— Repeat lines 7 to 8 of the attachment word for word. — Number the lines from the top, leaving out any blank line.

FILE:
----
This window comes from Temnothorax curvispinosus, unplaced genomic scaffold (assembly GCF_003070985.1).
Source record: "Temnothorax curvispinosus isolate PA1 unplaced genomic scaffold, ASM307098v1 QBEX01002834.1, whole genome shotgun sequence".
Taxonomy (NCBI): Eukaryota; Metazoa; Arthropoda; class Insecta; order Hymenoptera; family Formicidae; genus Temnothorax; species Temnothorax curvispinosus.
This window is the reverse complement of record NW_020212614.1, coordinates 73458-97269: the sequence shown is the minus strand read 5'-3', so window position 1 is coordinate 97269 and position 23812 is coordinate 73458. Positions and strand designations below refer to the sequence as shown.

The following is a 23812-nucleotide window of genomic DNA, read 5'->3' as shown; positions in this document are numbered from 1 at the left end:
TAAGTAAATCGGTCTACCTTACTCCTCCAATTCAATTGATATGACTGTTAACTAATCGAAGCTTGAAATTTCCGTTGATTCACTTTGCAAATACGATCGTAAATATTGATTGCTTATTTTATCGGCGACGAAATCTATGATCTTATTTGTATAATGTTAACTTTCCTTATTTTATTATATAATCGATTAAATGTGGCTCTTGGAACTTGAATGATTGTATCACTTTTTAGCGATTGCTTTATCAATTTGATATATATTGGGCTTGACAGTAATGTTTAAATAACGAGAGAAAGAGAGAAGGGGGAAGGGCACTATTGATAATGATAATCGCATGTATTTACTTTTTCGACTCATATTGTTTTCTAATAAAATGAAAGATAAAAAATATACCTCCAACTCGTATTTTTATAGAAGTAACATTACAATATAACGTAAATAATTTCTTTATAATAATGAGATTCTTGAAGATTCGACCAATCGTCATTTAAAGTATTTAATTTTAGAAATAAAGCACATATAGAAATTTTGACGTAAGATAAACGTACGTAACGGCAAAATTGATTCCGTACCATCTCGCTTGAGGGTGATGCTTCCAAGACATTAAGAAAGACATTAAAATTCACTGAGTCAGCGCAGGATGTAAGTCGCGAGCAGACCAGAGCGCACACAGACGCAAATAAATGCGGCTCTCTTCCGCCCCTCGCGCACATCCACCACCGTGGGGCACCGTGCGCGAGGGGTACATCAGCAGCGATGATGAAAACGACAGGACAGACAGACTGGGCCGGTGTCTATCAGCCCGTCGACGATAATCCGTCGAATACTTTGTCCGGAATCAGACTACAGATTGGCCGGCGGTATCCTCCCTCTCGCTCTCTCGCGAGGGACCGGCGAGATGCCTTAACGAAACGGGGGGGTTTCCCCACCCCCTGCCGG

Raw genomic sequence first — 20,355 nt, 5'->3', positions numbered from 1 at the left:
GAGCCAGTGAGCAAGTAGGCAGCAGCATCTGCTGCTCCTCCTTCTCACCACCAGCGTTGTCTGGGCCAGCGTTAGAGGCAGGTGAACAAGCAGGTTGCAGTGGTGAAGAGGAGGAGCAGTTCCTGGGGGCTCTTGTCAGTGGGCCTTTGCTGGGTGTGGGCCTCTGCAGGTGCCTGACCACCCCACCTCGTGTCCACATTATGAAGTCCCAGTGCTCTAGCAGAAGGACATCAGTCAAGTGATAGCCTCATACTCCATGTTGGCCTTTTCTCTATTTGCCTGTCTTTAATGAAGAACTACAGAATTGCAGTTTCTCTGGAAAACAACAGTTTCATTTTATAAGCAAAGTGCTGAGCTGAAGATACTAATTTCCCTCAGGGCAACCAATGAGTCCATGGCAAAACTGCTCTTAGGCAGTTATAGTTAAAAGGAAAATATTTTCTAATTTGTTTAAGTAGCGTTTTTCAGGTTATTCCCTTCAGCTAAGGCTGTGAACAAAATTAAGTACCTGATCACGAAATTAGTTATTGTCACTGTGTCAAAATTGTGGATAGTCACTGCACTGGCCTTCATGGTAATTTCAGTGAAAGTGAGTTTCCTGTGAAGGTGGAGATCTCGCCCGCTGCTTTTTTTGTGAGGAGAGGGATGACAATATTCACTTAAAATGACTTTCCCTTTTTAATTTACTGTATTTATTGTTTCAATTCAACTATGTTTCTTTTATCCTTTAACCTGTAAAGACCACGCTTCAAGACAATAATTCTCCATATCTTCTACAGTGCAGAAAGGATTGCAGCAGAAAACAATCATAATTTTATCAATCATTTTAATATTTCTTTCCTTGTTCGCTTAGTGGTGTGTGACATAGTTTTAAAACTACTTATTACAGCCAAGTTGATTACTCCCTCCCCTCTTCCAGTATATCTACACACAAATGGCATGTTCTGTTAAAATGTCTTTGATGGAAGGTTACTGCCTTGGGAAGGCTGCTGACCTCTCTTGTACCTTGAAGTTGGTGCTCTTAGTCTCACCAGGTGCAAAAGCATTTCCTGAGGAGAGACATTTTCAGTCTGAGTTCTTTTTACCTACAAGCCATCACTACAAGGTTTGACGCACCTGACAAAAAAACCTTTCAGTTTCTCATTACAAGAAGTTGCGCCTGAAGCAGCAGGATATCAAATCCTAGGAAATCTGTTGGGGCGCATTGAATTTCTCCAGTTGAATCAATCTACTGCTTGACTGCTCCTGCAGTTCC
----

Raw genomic sequence first — 20,355 nt, 5'->3', positions numbered from 1 at the left:
GAGCCAGTGAGCAAGTAGGCAGCAGCATCTGCTGCTCCTCCTTCTCACCACCAGCGTTGTCTGGGCCAGCGTTAGAGGCAGGTGAACAAGCAGGTTGCAGTGGTGAAGAGGAGGAGCAGTTCCTGGGGGCTCTTGTCAGTGGGCCTTTGCTGGGTGTGGGCCTCTGCAGGTGCCTGACCACCCCACCTCGTGTCCACATTATGAAGTCCCAGTGCTCTAGCAGAAGGACATCAGTCAAGTGATAGCCTCATACTCCATGTTGGCCTTTTCTCTATTTGCCTGTCTTTAATGAAGAACTACAGAATTGCAGTTTCTCTGGAAAACAACAGTTTCATTTTATAAGCAAAGTGCTGAGCTGAAGATACTAATTTCCCTCAGGGCAACCAATGAGTCCATGGCAAAACTGCTCTTAGGCAGTTATAGTTAAAAGGAAAATATTTTCTAATTTGTTTAAGTAGCGTTTTTCAGGTTATTCCCTTCAGCTAAGGCTGTGAACAAAATTAAGTACCTGATCACGAAATTAGTTATTGTCACTGTGTCAAAATTGTGGATAGTCACTGCACTGGCCTTCATGGTAATTTCAGTGAAAGTGAGTTTCCTGTGAAGGTGGAGATCTCGCCCGCTGCTTTTTTTGTGAGGAGAGGGATGACAATATTCACTTAAAATGACTTTCCCTTTTTAATTTACTGTATTTATTGTTTCAATTCAACTATGTTTCTTTTATCCTTTAACCTGTAAAGACCACGCTTCAAGACAATAATTCTCCATATCTTCTACAGTGCAGAAAGGATTGCAGCAGAAAACAATCATAATTTTATCAATCATTTTAATATTTCTTTCCTTGTTCGCTTAGTGGTGTGTGACATAGTTTTAAAACTACTTATTACAGCCAAGTTGATTACTCCCTCCCCTCTTCCAGTATATCTACACACAAATGGCATGTTCTGTTAAAATGTCTTTGATGGAAGGTTACTGCCTTGGGAAGGCTGCTGACCTCTCTTGTACCTTGAAGTTGGTGCTCTTAGTCTCACCAGGTGCAAAAGCATTTCCTGAGGAGAGACATTTTCAGTCTGAGTTCTTTTTACCTACAAGCCATCACTACAAGGTTTGACGCACCTGACAAAAAAACCTTTCAGTTTCTCATTACAAGAAGTTGCGCCTGAAGCAGCAGGATATCAAATCCTAGGAAATCTGTTGGGGCGCATTGAATTTCTCCAGTTGAATCAATCTACTGCTTGACTGCTCCTGCAGTTCC